CaNCURE Mentors

John Quackenbush, Ph.D.

Professor of Computational Biology and Bioinformatics
Dana-Farber Cancer Institute

Biography: John Quackenbush received his PhD in 1990 in theoretical physics from UCLA working on string theory models. Following two years as a postdoctoral fellow in physics, Dr. Quackenbush applied for and received a Special Emphasis Research Career Award from the National Center for Human Genome Research to work on the Human Genome Project. He spent two years at the Salk Institute and two years at Stanford University working at the interface of genomics and computational biology. In 1997 he joined the faculty of The Institute for Genomic Research (TIGR) where his focus began to shift to understanding what was encoded within the human genome. Since joining the faculties of the Dana-Farber Cancer Institute and the Harvard School of Public Health in 2005, his work has focused on the use of genomic data to reconstruct the networks of genes that drive the development of diseases such as cancer and emphysema.

Research and Expertise: Two trends are driving innovation and discovery in biological sciences: technologies that allow holistic surveys of genes, proteins, and metabolites and the growing realization that analysis and interpretation of the resulting requires an understanding of the complex factors that mediate the link between genotype and phenotype. The growing body of biological and biomedical information, driven by an exponential drop in the cost of generating genomic data, provides an outstanding opportunity to develop new methods that can drive discovery. Our group uses a variety of bioinformatics and computational approaches, biostatistical analyses, and fundamental laboratory investigation to explore fundamental questions about the nature of human disease. Our approach is based on using high-throughput assays and applying "systems" methods integrate diverse datatypes, including the genome sequence, its annotation, genetic information, phenotype, and the vast body of knowledge captured in the literature. Our goal is not only to develop our own insight into these processes, but to instantiate our methods in tools, protocols, and databases to the broader community that will accelerate research beyond our own.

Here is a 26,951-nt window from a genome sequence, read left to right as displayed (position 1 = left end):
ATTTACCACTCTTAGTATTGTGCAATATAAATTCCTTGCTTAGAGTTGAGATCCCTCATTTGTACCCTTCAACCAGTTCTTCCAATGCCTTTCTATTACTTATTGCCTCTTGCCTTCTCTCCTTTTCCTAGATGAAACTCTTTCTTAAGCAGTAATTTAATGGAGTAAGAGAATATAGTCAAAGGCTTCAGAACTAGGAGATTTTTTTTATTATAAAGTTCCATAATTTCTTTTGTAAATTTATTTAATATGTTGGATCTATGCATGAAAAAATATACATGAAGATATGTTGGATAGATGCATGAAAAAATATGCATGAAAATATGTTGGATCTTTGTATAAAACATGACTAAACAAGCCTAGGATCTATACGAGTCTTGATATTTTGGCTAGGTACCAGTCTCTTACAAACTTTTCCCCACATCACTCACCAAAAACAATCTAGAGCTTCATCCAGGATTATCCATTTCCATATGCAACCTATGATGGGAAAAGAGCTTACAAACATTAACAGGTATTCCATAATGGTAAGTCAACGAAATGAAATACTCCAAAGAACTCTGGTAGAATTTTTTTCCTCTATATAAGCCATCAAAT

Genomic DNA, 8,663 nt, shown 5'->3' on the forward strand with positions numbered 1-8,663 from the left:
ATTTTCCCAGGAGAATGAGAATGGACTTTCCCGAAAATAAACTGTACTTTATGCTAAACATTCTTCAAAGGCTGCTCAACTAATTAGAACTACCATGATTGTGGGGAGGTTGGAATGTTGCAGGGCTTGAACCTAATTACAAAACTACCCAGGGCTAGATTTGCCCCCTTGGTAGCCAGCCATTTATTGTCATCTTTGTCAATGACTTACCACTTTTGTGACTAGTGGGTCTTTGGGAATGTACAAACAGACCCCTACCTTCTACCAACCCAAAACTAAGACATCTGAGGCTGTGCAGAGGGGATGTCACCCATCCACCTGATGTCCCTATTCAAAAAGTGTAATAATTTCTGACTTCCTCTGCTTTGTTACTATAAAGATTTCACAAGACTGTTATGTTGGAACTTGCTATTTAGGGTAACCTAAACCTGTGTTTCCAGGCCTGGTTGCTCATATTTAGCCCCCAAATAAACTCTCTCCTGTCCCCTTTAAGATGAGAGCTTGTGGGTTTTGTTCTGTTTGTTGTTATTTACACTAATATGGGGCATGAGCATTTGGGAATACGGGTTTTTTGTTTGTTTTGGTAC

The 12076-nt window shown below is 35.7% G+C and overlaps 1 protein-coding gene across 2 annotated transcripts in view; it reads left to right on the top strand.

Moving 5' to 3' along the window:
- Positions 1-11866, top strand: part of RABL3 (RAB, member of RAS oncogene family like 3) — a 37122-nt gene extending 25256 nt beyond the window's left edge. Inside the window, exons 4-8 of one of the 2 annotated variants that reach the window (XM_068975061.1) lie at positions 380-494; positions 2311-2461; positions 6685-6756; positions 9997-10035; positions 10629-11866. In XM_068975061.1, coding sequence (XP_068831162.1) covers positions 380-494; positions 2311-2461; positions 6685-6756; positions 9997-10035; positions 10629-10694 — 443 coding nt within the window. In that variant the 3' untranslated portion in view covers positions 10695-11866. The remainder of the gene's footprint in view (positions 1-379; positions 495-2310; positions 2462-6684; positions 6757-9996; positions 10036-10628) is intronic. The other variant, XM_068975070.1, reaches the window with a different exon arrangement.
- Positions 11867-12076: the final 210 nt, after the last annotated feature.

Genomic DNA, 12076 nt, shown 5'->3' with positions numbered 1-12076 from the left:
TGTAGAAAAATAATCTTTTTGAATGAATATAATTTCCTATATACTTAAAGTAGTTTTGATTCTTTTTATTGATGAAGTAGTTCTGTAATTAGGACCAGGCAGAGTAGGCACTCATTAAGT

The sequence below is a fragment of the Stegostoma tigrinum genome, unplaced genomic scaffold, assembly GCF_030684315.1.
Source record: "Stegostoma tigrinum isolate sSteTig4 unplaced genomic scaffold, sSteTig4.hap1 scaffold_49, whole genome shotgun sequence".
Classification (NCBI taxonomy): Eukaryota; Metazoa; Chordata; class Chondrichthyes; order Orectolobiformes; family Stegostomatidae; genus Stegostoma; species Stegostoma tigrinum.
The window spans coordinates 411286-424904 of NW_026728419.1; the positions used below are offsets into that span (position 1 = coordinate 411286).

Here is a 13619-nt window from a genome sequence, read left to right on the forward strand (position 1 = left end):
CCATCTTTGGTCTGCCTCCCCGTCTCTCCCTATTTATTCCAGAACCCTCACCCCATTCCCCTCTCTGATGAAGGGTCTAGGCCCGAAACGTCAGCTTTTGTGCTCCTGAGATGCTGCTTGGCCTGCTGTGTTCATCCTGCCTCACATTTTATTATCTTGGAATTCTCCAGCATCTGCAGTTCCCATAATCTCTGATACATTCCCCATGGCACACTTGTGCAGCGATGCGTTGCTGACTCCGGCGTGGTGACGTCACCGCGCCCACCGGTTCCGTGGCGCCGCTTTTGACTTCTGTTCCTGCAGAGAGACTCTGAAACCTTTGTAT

Featured Publications



SiRNA nanocomplexes